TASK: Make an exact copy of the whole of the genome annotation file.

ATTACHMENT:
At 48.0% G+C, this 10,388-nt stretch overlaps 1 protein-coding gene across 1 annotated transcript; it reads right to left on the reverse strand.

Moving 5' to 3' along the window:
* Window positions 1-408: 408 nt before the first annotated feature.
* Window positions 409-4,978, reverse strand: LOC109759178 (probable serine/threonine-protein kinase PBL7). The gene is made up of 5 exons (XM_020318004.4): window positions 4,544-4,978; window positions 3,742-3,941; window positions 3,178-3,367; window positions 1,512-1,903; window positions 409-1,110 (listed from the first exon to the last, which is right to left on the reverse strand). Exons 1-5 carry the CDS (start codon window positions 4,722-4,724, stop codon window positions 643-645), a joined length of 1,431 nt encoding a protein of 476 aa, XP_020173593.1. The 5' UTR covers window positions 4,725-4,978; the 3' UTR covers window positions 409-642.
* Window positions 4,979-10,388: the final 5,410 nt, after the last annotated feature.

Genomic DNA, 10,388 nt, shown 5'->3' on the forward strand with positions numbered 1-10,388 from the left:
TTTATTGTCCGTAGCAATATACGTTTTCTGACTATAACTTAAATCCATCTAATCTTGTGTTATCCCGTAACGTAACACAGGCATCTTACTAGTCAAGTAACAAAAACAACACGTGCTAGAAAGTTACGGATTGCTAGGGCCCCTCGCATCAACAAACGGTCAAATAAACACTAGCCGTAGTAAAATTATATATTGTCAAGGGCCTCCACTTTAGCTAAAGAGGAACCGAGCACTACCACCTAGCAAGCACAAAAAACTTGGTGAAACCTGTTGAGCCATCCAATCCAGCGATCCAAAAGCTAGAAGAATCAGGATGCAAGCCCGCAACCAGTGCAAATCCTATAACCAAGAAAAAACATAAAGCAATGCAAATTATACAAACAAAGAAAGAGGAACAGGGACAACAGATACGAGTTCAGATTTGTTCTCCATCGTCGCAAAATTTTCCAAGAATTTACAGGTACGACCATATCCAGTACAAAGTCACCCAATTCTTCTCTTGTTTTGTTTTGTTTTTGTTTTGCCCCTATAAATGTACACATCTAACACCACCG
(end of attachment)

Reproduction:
At 48.0% G+C, this 10,388-nt stretch overlaps 1 protein-coding gene across 1 annotated transcript; it reads right to left on the reverse strand.

Moving 5' to 3' along the window:
* Window positions 1-408: 408 nt before the first annotated feature.
* Window positions 409-4,978, reverse strand: LOC109759178 (probable serine/threonine-protein kinase PBL7). The gene is made up of 5 exons (XM_020318004.4): window positions 4,544-4,978; window positions 3,742-3,941; window positions 3,178-3,367; window positions 1,512-1,903; window positions 409-1,110 (listed from the first exon to the last, which is right to left on the reverse strand). Exons 1-5 carry the CDS (start codon window positions 4,722-4,724, stop codon window positions 643-645), a joined length of 1,431 nt encoding a protein of 476 aa, XP_020173593.1. The 5' UTR covers window positions 4,725-4,978; the 3' UTR covers window positions 409-642.
* Window positions 4,979-10,388: the final 5,410 nt, after the last annotated feature.

Genomic DNA, 10,388 nt, shown 5'->3' on the forward strand with positions numbered 1-10,388 from the left:
TTTATTGTCCGTAGCAATATACGTTTTCTGACTATAACTTAAATCCATCTAATCTTGTGTTATCCCGTAACGTAACACAGGCATCTTACTAGTCAAGTAACAAAAACAACACGTGCTAGAAAGTTACGGATTGCTAGGGCCCCTCGCATCAACAAACGGTCAAATAAACACTAGCCGTAGTAAAATTATATATTGTCAAGGGCCTCCACTTTAGCTAAAGAGGAACCGAGCACTACCACCTAGCAAGCACAAAAAACTTGGTGAAACCTGTTGAGCCATCCAATCCAGCGATCCAAAAGCTAGAAGAATCAGGATGCAAGCCCGCAACCAGTGCAAATCCTATAACCAAGAAAAAACATAAAGCAATGCAAATTATACAAACAAAGAAAGAGGAACAGGGACAACAGATACGAGTTCAGATTTGTTCTCCATCGTCGCAAAATTTTCCAAGAATTTACAGGTACGACCATATCCAGTACAAAGTCACCCAATTCTTCTCTTGTTTTGTTTTGTTTTTGTTTTGCCCCTATAAATGTACACATCTAACACCACCG